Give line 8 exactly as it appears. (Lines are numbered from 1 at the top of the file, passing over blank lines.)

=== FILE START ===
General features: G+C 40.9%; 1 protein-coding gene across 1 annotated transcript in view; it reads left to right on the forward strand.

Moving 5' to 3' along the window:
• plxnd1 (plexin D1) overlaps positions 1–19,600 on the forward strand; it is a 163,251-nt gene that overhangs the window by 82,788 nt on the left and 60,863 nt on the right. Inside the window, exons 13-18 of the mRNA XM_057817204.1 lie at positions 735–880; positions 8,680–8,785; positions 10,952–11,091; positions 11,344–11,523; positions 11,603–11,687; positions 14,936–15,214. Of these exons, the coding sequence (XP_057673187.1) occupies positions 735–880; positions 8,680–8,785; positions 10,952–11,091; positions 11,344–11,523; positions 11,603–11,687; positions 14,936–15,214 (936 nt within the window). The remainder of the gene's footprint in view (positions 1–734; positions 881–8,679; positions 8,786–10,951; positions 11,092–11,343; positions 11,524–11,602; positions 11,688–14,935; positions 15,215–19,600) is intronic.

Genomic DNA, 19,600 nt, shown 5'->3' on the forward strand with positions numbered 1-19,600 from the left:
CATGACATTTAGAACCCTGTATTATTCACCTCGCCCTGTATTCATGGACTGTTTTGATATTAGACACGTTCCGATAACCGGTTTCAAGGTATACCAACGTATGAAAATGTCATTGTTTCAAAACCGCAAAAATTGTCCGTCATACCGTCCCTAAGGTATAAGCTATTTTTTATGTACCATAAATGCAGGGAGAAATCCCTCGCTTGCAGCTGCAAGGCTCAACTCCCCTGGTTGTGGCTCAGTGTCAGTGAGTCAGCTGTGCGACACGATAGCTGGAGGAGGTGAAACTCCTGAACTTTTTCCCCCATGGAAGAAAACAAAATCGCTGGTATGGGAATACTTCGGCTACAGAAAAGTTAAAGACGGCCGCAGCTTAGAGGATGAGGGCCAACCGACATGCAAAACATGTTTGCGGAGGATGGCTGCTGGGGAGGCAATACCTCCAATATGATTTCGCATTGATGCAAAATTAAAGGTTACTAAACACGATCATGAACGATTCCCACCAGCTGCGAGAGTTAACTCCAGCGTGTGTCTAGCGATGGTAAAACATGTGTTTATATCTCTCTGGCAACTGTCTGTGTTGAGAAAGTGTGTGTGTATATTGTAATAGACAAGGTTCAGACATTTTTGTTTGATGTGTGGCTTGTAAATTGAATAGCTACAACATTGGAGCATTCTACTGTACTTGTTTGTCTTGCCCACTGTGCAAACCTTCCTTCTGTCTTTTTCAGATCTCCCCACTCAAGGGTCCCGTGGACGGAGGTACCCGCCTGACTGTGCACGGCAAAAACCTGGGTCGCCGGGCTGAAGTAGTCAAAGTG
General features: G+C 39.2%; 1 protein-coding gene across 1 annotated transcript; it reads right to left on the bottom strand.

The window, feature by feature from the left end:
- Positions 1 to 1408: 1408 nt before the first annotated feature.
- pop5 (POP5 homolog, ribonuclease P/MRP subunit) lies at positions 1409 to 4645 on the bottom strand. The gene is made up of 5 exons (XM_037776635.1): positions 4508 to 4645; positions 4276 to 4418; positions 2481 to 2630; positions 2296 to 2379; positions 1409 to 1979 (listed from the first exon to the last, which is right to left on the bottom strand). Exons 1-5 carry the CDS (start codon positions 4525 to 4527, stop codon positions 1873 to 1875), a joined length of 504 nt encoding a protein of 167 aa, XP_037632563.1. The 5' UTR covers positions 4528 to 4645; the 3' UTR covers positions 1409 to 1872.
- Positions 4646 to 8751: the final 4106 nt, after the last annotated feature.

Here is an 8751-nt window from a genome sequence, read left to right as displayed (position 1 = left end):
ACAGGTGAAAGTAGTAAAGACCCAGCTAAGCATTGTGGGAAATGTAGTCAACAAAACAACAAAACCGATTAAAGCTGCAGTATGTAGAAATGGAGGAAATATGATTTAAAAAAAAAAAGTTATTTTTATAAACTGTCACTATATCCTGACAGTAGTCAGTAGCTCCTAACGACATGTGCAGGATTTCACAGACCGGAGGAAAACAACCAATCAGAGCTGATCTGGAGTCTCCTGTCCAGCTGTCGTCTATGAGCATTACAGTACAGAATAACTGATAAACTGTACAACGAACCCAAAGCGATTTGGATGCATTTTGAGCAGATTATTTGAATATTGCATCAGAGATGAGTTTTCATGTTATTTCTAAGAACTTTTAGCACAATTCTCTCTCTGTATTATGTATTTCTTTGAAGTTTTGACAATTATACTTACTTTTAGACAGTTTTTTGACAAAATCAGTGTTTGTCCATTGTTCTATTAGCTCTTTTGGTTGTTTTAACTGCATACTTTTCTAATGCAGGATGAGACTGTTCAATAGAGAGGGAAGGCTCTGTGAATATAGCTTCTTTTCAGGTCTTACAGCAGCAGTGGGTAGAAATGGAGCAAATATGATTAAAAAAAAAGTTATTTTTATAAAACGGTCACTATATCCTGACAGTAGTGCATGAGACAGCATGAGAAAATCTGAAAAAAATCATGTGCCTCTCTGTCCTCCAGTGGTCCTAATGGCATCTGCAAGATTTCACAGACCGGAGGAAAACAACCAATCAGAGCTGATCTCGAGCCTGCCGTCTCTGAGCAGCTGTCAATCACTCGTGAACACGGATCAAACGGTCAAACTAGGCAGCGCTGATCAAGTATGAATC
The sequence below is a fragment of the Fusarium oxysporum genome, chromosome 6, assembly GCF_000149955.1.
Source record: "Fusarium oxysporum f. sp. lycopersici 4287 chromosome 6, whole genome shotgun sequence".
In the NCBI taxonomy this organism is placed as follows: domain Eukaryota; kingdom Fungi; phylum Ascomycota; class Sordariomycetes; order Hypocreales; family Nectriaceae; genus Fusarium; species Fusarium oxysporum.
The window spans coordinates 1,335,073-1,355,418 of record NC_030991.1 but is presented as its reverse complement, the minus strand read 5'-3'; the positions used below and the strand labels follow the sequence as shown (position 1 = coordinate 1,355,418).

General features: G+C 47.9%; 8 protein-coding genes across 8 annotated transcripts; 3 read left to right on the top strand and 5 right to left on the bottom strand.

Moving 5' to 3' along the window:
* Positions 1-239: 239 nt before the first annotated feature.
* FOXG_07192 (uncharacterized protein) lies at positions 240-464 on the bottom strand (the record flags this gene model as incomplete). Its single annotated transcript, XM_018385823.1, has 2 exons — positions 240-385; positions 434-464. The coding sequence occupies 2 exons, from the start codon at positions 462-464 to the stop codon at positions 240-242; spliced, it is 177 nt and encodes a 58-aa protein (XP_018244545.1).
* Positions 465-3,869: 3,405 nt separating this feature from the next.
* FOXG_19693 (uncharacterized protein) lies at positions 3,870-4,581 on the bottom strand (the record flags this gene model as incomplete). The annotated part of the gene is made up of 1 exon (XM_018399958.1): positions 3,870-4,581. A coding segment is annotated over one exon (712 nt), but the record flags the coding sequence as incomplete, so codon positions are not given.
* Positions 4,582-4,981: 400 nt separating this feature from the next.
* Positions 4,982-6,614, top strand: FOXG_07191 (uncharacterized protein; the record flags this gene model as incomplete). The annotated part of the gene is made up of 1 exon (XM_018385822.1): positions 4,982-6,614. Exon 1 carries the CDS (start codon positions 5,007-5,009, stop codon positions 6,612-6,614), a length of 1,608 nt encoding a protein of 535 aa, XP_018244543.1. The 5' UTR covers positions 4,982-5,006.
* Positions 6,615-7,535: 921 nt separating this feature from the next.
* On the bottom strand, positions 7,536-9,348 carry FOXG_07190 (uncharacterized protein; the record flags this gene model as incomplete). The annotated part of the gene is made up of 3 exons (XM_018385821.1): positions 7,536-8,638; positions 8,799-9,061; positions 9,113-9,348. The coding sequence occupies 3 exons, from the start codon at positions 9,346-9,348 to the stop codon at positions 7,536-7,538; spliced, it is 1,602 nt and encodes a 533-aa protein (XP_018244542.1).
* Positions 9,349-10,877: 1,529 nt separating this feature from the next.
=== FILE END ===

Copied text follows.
- Positions 1 to 1408: 1408 nt before the first annotated feature.